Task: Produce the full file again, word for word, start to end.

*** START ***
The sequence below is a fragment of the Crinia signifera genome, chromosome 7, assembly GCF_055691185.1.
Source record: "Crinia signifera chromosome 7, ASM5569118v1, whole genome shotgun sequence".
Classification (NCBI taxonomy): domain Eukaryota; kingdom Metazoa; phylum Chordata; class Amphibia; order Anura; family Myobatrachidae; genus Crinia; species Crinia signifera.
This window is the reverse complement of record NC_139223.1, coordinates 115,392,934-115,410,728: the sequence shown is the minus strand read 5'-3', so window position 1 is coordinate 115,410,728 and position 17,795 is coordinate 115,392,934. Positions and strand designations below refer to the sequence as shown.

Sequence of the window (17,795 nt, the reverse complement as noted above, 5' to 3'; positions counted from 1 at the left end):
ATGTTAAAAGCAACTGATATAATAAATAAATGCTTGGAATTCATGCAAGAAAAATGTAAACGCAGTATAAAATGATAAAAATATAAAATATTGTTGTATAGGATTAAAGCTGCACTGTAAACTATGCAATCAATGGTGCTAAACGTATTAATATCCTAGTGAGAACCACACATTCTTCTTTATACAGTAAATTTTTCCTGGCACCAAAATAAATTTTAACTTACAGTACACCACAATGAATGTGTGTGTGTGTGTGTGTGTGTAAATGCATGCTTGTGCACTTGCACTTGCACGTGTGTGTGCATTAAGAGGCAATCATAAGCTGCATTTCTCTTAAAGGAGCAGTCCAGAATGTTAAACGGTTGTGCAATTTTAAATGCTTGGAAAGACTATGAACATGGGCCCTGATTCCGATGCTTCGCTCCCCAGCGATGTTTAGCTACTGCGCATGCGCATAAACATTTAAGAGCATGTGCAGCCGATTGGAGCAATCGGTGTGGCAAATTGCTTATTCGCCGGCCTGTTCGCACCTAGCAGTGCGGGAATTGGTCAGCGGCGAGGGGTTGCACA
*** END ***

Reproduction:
The sequence below is a fragment of the Crinia signifera genome, chromosome 7, assembly GCF_055691185.1.
Source record: "Crinia signifera chromosome 7, ASM5569118v1, whole genome shotgun sequence".
Classification (NCBI taxonomy): domain Eukaryota; kingdom Metazoa; phylum Chordata; class Amphibia; order Anura; family Myobatrachidae; genus Crinia; species Crinia signifera.
This window is the reverse complement of record NC_139223.1, coordinates 115,392,934-115,410,728: the sequence shown is the minus strand read 5'-3', so window position 1 is coordinate 115,410,728 and position 17,795 is coordinate 115,392,934. Positions and strand designations below refer to the sequence as shown.

Sequence of the window (17,795 nt, the reverse complement as noted above, 5' to 3'; positions counted from 1 at the left end):
ATGTTAAAAGCAACTGATATAATAAATAAATGCTTGGAATTCATGCAAGAAAAATGTAAACGCAGTATAAAATGATAAAAATATAAAATATTGTTGTATAGGATTAAAGCTGCACTGTAAACTATGCAATCAATGGTGCTAAACGTATTAATATCCTAGTGAGAACCACACATTCTTCTTTATACAGTAAATTTTTCCTGGCACCAAAATAAATTTTAACTTACAGTACACCACAATGAATGTGTGTGTGTGTGTGTGTGTGTAAATGCATGCTTGTGCACTTGCACTTGCACGTGTGTGTGCATTAAGAGGCAATCATAAGCTGCATTTCTCTTAAAGGAGCAGTCCAGAATGTTAAACGGTTGTGCAATTTTAAATGCTTGGAAAGACTATGAACATGGGCCCTGATTCCGATGCTTCGCTCCCCAGCGATGTTTAGCTACTGCGCATGCGCATAAACATTTAAGAGCATGTGCAGCCGATTGGAGCAATCGGTGTGGCAAATTGCTTATTCGCCGGCCTGTTCGCACCTAGCAGTGCGGGAATTGGTCAGCGGCGAGGGGTTGCACA